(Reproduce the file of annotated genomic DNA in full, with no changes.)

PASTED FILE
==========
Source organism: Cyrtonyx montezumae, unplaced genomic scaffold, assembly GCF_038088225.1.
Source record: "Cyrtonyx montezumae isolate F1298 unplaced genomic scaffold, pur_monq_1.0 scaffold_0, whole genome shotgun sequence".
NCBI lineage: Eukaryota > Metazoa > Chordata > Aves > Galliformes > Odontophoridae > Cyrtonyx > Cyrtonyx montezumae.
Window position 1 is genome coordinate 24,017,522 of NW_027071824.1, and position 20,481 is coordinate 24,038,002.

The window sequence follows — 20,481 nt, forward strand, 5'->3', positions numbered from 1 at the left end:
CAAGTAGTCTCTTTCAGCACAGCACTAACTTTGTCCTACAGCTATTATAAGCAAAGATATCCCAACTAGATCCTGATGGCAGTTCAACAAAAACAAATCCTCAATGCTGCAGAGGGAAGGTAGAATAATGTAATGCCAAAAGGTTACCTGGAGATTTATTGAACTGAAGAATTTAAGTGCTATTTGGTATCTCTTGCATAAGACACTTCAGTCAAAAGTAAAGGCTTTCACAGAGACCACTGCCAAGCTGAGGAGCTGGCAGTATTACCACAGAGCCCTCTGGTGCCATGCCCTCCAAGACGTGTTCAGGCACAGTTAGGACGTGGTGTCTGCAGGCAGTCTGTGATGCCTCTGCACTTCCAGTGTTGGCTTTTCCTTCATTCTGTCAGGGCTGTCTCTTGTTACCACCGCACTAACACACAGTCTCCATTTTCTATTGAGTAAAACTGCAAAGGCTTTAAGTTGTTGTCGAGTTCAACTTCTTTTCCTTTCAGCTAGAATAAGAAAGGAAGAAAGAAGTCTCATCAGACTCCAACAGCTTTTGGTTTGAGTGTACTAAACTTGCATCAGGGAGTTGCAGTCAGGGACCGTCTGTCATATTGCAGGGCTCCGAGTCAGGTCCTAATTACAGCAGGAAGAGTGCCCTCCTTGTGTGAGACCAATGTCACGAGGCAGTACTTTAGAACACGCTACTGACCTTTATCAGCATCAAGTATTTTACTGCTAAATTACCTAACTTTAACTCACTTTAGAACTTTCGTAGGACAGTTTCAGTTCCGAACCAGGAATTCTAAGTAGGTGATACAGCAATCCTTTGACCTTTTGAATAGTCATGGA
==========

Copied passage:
Source organism: Cyrtonyx montezumae, unplaced genomic scaffold, assembly GCF_038088225.1.
Source record: "Cyrtonyx montezumae isolate F1298 unplaced genomic scaffold, pur_monq_1.0 scaffold_0, whole genome shotgun sequence".
NCBI lineage: Eukaryota > Metazoa > Chordata > Aves > Galliformes > Odontophoridae > Cyrtonyx > Cyrtonyx montezumae.
Window position 1 is genome coordinate 24,017,522 of NW_027071824.1, and position 20,481 is coordinate 24,038,002.

The window sequence follows — 20,481 nt, forward strand, 5'->3', positions numbered from 1 at the left end:
CAAGTAGTCTCTTTCAGCACAGCACTAACTTTGTCCTACAGCTATTATAAGCAAAGATATCCCAACTAGATCCTGATGGCAGTTCAACAAAAACAAATCCTCAATGCTGCAGAGGGAAGGTAGAATAATGTAATGCCAAAAGGTTACCTGGAGATTTATTGAACTGAAGAATTTAAGTGCTATTTGGTATCTCTTGCATAAGACACTTCAGTCAAAAGTAAAGGCTTTCACAGAGACCACTGCCAAGCTGAGGAGCTGGCAGTATTACCACAGAGCCCTCTGGTGCCATGCCCTCCAAGACGTGTTCAGGCACAGTTAGGACGTGGTGTCTGCAGGCAGTCTGTGATGCCTCTGCACTTCCAGTGTTGGCTTTTCCTTCATTCTGTCAGGGCTGTCTCTTGTTACCACCGCACTAACACACAGTCTCCATTTTCTATTGAGTAAAACTGCAAAGGCTTTAAGTTGTTGTCGAGTTCAACTTCTTTTCCTTTCAGCTAGAATAAGAAAGGAAGAAAGAAGTCTCATCAGACTCCAACAGCTTTTGGTTTGAGTGTACTAAACTTGCATCAGGGAGTTGCAGTCAGGGACCGTCTGTCATATTGCAGGGCTCCGAGTCAGGTCCTAATTACAGCAGGAAGAGTGCCCTCCTTGTGTGAGACCAATGTCACGAGGCAGTACTTTAGAACACGCTACTGACCTTTATCAGCATCAAGTATTTTACTGCTAAATTACCTAACTTTAACTCACTTTAGAACTTTCGTAGGACAGTTTCAGTTCCGAACCAGGAATTCTAAGTAGGTGATACAGCAATCCTTTGACCTTTTGAATAGTCATGGA